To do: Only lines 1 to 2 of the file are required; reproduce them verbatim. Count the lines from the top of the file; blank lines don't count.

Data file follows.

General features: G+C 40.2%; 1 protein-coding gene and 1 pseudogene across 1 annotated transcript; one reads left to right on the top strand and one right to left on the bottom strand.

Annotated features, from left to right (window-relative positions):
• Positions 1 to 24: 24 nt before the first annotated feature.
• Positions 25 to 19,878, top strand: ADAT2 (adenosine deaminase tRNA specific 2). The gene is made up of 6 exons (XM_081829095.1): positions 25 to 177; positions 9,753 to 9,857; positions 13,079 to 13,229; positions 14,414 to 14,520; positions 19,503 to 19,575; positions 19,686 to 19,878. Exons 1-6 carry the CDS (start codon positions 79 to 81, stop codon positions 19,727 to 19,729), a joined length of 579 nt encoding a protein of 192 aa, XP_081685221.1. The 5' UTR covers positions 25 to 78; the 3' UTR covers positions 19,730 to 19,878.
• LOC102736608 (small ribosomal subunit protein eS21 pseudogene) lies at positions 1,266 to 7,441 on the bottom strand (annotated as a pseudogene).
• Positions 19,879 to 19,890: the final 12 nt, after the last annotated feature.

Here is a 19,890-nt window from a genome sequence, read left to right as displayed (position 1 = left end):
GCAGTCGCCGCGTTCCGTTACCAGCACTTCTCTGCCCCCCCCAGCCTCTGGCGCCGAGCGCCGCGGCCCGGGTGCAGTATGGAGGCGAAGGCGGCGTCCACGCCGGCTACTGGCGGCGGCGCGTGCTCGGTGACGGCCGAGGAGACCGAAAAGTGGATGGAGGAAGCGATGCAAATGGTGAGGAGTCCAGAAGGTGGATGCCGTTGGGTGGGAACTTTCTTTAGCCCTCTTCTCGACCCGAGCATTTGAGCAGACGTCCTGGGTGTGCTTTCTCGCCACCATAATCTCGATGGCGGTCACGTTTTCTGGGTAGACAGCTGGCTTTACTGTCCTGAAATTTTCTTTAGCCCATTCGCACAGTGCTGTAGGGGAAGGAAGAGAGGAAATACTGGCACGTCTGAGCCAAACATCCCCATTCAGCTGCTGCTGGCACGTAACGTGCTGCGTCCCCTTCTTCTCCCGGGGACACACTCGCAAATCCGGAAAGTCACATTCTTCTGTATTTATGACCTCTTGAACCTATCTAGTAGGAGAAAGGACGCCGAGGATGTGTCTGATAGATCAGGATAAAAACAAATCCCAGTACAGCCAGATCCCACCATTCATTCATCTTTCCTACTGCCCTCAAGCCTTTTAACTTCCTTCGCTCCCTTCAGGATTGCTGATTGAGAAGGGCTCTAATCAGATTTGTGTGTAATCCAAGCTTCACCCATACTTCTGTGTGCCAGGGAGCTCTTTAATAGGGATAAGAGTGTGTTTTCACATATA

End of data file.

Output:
General features: G+C 40.2%; 1 protein-coding gene and 1 pseudogene across 1 annotated transcript; one reads left to right on the top strand and one right to left on the bottom strand.

Annotated features, from left to right (window-relative positions):